After More Than 20 Years, Newark, N.J., Regains Control Of Public Schools

Sep 14, 2017
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ARI SHAPIRO, HOST:

In the early 1990s, public schools in Newark, N.J., were in very bad shape. An 1,800-page report of the time charged that students were being victimized by degrading school environments that virtually ensured academic failure. The situation was so dire that the state came in and took control of Newark's school system.

More than 20 years later, the city is now regaining control. Newark's mayor, Ras Baraka, came up as a student and then a teacher and principal in Newark Public Schools. And as mayor, he has advocated for the return to local control. Earlier today I asked him how things will change once the state steps back.

RAS BARAKA: It'll be like most American cities. The actual parents and residents of these cities will be able to vote and select the people who govern their own children's lives, will be able to have a louder voice and a curriculum from school lunch to busing to all of the things that affect their children. They actually have a say-so, and that's not a small thing.

SHAPIRO: It does seem that the system has turned around, going from a 54 percent graduation rate in 1995 to an anticipated 77 percent graduation rate today. I wonder if that happened while the school system was under state control, could you argue that you shouldn't mess with a good thing? The state is doing better at this than the city did in the past.

BARAKA: Well, ultimately I think that that is because of collective effort of the folks here in this town. There are some specific things that began to take place in the last two years or so. Some of it has to do with, you know, the school district's work with teachers, with principals, trying to make sure that schools were successful.

SHAPIRO: One of the big shifts in Newark has been a move towards charter schools. About 40 percent of the students in the public school system now attend charter schools. How much do you think that has to do with improved results?

BARAKA: Well, it has something to do with it obviously. But you know, all of the charter schools that have come up in Newark have not been successful. As a matter of fact, the magnet schools are outpacing all schools in the city, and about 30 percent of our students attend those magnet schools as well.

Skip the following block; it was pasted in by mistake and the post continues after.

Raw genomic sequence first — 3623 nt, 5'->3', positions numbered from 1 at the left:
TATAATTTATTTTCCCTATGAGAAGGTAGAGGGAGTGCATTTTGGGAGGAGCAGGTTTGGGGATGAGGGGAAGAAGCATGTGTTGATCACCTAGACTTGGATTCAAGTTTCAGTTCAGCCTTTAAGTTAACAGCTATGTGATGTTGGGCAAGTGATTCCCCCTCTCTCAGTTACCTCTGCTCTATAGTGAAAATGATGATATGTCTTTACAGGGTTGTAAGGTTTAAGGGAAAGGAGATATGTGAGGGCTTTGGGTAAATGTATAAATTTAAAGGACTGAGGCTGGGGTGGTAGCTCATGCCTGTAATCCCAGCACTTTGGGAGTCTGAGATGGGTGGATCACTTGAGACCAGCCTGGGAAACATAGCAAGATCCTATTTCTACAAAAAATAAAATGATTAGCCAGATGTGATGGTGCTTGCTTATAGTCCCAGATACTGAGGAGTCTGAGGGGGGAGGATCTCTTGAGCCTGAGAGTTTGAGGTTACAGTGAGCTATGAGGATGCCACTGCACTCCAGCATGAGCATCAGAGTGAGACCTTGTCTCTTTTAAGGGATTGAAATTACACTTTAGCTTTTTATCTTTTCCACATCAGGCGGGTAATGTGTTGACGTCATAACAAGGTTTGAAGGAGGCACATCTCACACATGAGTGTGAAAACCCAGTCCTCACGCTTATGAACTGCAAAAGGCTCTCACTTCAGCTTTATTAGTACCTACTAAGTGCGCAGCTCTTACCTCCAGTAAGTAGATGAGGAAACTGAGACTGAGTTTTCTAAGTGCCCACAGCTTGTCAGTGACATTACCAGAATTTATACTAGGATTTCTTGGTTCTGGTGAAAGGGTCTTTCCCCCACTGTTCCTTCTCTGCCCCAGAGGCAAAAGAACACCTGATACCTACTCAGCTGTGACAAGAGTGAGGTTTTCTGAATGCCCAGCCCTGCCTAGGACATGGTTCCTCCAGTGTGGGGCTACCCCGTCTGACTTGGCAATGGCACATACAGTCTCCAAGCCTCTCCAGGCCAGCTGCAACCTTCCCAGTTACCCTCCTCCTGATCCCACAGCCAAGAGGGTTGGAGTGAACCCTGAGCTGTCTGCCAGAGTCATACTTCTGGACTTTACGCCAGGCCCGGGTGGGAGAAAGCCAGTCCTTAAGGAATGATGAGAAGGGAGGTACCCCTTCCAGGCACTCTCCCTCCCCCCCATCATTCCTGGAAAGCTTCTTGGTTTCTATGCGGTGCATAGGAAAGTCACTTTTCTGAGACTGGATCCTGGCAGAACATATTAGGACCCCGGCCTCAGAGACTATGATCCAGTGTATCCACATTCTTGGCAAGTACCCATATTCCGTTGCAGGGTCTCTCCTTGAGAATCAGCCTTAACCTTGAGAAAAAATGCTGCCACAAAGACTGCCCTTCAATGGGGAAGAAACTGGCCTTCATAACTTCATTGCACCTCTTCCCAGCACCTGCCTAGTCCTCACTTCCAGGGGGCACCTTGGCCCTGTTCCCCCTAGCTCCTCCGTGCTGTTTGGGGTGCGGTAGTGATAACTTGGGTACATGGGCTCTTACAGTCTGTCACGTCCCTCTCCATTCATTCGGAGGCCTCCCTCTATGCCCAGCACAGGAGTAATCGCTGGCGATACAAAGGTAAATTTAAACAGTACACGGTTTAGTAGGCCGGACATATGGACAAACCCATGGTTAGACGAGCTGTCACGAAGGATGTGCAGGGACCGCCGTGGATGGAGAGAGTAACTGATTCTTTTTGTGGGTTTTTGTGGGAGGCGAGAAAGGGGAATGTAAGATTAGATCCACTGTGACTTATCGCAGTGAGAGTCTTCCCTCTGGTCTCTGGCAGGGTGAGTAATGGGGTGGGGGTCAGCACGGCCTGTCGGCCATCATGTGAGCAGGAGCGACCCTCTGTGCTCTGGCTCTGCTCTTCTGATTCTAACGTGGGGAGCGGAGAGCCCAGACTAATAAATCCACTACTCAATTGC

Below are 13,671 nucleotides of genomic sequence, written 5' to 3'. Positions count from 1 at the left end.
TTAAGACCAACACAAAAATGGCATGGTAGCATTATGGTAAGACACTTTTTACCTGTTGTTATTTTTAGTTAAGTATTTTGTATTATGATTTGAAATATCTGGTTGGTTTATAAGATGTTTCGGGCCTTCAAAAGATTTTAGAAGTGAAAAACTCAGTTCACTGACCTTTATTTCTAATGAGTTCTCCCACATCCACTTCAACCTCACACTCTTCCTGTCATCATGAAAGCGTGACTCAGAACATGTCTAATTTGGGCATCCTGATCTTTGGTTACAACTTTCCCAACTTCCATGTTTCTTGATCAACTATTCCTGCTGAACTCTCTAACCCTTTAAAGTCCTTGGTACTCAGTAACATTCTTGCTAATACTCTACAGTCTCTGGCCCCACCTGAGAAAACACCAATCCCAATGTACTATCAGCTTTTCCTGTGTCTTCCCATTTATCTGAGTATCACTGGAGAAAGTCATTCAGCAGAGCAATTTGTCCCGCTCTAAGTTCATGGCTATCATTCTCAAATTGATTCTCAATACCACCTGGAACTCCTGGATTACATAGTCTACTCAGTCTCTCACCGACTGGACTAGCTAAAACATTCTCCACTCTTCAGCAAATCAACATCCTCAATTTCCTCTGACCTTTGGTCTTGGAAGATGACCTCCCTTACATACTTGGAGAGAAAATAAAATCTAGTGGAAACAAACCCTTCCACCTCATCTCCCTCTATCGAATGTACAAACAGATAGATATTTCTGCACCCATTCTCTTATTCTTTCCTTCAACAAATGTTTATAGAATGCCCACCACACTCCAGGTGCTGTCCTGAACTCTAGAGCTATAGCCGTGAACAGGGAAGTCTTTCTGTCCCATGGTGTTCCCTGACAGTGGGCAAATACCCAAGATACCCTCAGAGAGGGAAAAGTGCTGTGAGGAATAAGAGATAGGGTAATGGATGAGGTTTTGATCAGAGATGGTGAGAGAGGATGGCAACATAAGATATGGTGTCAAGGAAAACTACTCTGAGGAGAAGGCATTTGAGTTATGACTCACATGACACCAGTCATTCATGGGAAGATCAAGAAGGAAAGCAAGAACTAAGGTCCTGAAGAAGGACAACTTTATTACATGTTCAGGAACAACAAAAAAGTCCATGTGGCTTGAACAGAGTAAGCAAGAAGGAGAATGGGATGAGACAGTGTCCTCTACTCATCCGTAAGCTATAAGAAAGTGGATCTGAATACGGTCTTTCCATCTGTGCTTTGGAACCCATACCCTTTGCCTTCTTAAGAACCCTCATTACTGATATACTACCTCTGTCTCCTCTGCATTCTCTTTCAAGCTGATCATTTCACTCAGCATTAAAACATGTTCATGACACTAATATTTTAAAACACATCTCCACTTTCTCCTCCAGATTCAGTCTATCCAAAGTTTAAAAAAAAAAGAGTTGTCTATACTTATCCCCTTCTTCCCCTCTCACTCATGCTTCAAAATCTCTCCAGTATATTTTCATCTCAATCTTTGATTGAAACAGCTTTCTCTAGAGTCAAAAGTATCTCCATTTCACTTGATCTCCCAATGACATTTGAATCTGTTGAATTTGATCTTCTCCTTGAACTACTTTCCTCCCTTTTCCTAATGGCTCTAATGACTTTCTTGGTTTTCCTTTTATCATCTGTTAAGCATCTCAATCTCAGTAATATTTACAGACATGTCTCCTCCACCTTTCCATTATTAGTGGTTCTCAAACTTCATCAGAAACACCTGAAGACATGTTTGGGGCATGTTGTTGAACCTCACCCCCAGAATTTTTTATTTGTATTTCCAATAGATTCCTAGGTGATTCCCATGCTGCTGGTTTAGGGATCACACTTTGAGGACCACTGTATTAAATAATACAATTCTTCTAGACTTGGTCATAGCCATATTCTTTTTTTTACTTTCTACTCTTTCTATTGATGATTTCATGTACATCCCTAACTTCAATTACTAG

SHAPIRO: I wonder how much of this is applicable to other cities around the country. Newark school system received a hundred-million-dollar gift from Facebook founder Mark Zuckerberg. It was matched by another hundred million in donations. Does it take hundreds of millions of dollars of outside money to make a failing school system turn around?

BARAKA: Well, (laughter) hundreds of millions of dollars didn't go to the school system, so - it went to a nonprofit organization to dole out the money they thought that was fair. It didn't go to teacher training, didn't go to developing new ideas in the schools. There is no real kind of causal relationship between that money and the development of the traditional public schools in Newark.

SHAPIRO: What was the cause that resulted in the outcome of the higher graduation rates and so on?

BARAKA: Well, I tried to explain earlier that there was a collaborative effort. For example, Rutgers University in the last three years has increased their Newark student population by 60 percent. The creation of these kind of pipelines and identifying young people and putting them in these kinds of programs help kids move faster into universities and give them the opportunity to think there's something at the end of the rainbow for them if they work harder in school. These kind of efforts are important - that we bring the universities and the nonprofit in the private sector into our schools like most communities had.

SHAPIRO: Back in 1995, Newark was accused of not just failing students but victimizing them. What is the promise that you are making to students and their families now to do right by them this time?

BARAKA: Ultimately what we're telling parents here is that there were some people who'd done some awful things, and they should have been changed and corrected. But that should not have translated into you losing your democratic rights. And so ultimately we're giving the parents the opportunity to have their democratic rights back.

SHAPIRO: Ras Baraka, mayor of Newark, N.J., thanks a lot for joining us.

BARAKA: No problem.

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